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Gold Gains Ground with Wealthy Individuals

Tuesday, 20 Sep 2011 | 4:22 PM ET

At the Institutional Investor Family Office Wealth Conference, Laguna Beach, California:

During a presentation by the World Gold Council at this meeting of wealthy private individuals and their representatives, it was asked how many in the room had either bought gold for the first time or increased their position in the last two years.

Eighty percent raised their hands.

Juan Carlos Artigas, head of investment research for the Council, smiled.

Two years ago, in 2009, many of the same people came to this same conference angry and bewildered. They had the finest investment advice and were well diversified, far beyond global stocks and bonds.

"Hell, I even owned timberland," one participant griped to me.

Diversification was no help in a global meltdown, when all assets — including timber — went down at once.

"We were told diversification provided protection, but all the correlations went to one," the same participant said.

Not all of them.

At the same 2009 meeting, George Milling Stanley, the legendary senior member of the World Gold Council and the intellectual godfather behind the SPDR Gold Trust, stormed into the meeting (which I moderated) and pointed out that gold was not correlating with the downward trends in other assets.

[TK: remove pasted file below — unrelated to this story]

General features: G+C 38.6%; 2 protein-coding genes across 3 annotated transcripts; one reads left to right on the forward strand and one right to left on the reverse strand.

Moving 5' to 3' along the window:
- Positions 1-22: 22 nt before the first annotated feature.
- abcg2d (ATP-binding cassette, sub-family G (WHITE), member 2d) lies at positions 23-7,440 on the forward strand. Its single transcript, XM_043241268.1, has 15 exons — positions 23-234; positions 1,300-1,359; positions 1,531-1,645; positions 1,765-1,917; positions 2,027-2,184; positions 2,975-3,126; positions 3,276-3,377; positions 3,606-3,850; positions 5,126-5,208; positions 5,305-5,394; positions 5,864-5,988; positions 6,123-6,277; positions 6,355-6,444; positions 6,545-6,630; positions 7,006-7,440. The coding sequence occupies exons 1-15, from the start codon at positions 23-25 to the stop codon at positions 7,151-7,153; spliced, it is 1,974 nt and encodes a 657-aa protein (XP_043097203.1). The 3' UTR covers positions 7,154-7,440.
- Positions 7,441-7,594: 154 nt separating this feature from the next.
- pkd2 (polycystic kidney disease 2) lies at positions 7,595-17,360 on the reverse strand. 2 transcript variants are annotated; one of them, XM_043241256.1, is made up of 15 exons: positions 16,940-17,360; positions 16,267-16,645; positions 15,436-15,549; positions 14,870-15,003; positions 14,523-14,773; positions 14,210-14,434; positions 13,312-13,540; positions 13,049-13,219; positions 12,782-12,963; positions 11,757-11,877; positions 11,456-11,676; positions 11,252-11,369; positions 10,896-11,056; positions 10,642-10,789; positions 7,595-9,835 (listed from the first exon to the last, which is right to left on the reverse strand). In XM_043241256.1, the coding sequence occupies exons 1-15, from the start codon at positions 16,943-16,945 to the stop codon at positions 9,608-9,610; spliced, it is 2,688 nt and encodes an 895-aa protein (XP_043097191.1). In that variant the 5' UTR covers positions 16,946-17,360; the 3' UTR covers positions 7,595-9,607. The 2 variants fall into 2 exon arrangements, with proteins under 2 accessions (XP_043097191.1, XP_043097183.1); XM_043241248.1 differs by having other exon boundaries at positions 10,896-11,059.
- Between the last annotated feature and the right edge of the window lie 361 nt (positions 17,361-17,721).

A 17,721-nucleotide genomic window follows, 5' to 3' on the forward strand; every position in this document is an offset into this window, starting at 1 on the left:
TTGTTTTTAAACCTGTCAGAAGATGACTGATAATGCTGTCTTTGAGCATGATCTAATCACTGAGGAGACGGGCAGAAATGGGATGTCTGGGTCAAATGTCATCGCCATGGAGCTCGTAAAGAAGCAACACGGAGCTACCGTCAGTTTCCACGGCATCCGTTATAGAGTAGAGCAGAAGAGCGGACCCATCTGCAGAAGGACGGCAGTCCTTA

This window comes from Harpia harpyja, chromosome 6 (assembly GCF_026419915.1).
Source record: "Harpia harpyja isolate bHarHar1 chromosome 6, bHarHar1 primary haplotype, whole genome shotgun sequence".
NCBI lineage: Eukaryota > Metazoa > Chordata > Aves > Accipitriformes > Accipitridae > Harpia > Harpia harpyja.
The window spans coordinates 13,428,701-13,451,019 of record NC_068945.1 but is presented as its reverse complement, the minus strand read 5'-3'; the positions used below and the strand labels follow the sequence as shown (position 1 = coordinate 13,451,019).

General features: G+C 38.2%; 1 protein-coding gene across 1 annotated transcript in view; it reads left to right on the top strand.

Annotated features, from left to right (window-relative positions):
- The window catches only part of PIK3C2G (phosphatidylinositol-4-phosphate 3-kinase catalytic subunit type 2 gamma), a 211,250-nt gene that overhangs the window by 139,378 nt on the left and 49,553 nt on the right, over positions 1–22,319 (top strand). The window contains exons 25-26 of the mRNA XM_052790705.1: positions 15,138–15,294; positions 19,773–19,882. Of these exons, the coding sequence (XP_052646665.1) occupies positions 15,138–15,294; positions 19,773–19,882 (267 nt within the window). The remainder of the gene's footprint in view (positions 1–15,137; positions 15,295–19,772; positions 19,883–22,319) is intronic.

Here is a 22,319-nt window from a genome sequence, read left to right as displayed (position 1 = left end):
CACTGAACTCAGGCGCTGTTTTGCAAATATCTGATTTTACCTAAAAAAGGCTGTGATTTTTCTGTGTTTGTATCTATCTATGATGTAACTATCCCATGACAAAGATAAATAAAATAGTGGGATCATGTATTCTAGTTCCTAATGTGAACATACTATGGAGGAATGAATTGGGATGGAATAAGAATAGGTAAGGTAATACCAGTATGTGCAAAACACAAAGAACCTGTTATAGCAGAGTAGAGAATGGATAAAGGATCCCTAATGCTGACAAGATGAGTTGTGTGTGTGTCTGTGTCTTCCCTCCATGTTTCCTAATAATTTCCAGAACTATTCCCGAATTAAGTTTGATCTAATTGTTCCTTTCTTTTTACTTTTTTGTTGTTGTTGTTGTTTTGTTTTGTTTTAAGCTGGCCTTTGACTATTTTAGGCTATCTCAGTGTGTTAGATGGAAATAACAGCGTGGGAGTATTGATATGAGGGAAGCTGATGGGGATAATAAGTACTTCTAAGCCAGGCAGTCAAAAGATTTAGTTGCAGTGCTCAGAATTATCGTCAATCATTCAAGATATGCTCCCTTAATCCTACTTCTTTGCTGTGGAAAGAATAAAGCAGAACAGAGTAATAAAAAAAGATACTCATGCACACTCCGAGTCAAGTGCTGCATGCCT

Attendees, most of whom had largely viewed gold up to then as a curiosity, sat up and took notice. The breakout session after the presentation was heavily attended.

The following year, in 2010, the World Gold Council again presented. This time the questions from participants were no longer if they should invest in gold, but what was the appropriate vehicle.

During the breakout session this year, the questions were sharper and more technical.

There was much discussion around the cause of the 4-year runup in gold from $500 to $1800. While growing demand from India and Chinawas clearly a factor (the two are now 50 percent of global demand) most agreed that the bulk of the gains were due to a contra play on global currency inflation.

There was also clear growing interest in direct physical ownership of gold, rather than through trusts backed by gold such as the GLD or IAU.

Indeed, there was considerable discussion of private vaulting services such as Gold Bullion International, one of several firms that have sprung up to serve clients interested in physical ownership. Most of those clients cannot get the attention of the bullion banks.

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  • A CNBC reporter since 1990, Bob Pisani covers Wall Street from the floor of the New York Stock Exchange.

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